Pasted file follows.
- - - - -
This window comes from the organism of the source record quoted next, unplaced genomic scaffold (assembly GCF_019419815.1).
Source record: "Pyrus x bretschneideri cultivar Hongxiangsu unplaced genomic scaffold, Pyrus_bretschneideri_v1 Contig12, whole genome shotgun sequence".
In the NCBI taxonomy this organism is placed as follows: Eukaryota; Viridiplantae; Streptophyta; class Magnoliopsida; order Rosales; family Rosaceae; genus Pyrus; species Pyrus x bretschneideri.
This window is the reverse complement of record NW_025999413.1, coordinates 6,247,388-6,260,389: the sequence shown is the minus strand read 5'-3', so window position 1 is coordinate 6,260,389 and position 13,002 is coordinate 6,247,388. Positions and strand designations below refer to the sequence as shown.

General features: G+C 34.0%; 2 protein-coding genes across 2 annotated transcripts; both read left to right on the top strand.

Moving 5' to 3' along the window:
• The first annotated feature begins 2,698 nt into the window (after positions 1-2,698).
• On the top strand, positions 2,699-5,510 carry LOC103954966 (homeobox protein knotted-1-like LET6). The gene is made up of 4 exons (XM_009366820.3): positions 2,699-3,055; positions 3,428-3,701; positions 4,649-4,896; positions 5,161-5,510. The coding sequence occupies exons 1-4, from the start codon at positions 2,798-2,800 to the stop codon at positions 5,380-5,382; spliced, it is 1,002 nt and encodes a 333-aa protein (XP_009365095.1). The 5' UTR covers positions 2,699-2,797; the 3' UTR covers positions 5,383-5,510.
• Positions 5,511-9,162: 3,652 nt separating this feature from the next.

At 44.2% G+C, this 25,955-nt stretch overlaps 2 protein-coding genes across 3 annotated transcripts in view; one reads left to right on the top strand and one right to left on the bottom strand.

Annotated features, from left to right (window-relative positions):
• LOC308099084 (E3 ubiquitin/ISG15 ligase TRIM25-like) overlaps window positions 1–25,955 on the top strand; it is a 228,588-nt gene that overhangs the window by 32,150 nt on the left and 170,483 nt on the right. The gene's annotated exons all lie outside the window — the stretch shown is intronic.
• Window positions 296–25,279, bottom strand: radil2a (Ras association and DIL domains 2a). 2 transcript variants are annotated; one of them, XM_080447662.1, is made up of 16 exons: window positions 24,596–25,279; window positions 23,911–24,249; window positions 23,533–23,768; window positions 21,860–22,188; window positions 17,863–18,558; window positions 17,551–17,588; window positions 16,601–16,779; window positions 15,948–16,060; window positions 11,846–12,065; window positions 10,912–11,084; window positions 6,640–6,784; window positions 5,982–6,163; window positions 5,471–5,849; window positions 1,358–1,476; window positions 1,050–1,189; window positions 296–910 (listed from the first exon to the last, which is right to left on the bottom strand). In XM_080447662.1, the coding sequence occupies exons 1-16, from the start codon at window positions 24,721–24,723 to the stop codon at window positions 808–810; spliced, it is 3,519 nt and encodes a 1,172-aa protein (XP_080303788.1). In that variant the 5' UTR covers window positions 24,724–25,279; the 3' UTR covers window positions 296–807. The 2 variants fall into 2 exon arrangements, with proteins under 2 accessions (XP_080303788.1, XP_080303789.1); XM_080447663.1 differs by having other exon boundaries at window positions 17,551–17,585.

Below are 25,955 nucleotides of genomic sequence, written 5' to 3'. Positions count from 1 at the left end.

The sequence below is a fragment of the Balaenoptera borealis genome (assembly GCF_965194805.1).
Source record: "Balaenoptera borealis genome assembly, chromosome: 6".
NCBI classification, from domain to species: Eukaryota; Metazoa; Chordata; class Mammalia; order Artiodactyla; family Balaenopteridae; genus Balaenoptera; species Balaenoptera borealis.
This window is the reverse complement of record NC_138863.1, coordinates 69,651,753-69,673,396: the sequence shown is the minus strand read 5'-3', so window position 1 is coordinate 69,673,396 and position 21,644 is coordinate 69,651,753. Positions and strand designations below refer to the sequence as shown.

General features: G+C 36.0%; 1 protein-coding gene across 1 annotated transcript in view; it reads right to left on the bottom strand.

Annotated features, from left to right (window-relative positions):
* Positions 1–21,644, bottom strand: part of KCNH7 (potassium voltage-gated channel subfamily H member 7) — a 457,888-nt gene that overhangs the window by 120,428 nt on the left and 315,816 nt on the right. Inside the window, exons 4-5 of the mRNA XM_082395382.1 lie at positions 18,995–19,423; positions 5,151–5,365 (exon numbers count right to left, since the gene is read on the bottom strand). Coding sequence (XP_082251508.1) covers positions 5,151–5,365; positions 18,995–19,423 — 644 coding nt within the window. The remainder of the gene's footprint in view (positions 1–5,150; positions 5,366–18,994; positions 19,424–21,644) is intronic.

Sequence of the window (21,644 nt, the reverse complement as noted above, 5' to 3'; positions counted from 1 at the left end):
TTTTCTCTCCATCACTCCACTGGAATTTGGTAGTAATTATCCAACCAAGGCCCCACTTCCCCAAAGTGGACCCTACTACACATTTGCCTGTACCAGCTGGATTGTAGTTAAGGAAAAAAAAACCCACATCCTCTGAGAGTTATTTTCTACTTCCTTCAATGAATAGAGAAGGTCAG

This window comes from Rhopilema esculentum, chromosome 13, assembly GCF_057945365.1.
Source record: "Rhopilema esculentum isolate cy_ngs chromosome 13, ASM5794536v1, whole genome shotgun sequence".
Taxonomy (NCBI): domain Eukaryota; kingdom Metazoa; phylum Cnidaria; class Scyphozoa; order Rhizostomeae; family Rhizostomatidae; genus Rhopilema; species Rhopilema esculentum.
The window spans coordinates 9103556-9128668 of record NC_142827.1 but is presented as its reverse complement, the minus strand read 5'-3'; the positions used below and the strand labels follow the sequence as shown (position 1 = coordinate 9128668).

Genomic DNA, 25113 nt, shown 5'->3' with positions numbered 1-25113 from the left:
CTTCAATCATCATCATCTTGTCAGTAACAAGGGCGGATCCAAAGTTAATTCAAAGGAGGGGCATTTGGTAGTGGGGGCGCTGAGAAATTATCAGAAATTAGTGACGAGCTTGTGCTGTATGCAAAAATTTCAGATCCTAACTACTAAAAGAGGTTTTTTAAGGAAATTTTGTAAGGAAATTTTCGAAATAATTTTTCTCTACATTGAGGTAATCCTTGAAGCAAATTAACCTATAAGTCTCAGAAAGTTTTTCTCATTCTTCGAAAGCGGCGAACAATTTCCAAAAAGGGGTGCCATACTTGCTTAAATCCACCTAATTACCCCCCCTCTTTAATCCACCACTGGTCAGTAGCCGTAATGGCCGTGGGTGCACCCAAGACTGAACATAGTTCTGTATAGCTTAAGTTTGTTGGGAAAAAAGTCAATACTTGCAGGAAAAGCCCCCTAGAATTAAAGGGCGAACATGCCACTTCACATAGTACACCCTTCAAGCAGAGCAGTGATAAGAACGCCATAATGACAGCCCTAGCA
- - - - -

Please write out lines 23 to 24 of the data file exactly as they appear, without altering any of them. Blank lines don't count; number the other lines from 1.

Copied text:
TTTTCTCTCCATCACTCCACTGGAATTTGGTAGTAATTATCCAACCAAGGCCCCACTTCCCCAAAGTGGACCCTACTACACATTTGCCTGTACCAGCTGGATTGTAGTTAAGGAAAAAAAAACCCACATCCTCTGAGAGTTATTTTCTACTTCCTTCAATGAATAGAGAAGGTCAG

This window comes from Rhopilema esculentum, chromosome 13, assembly GCF_057945365.1.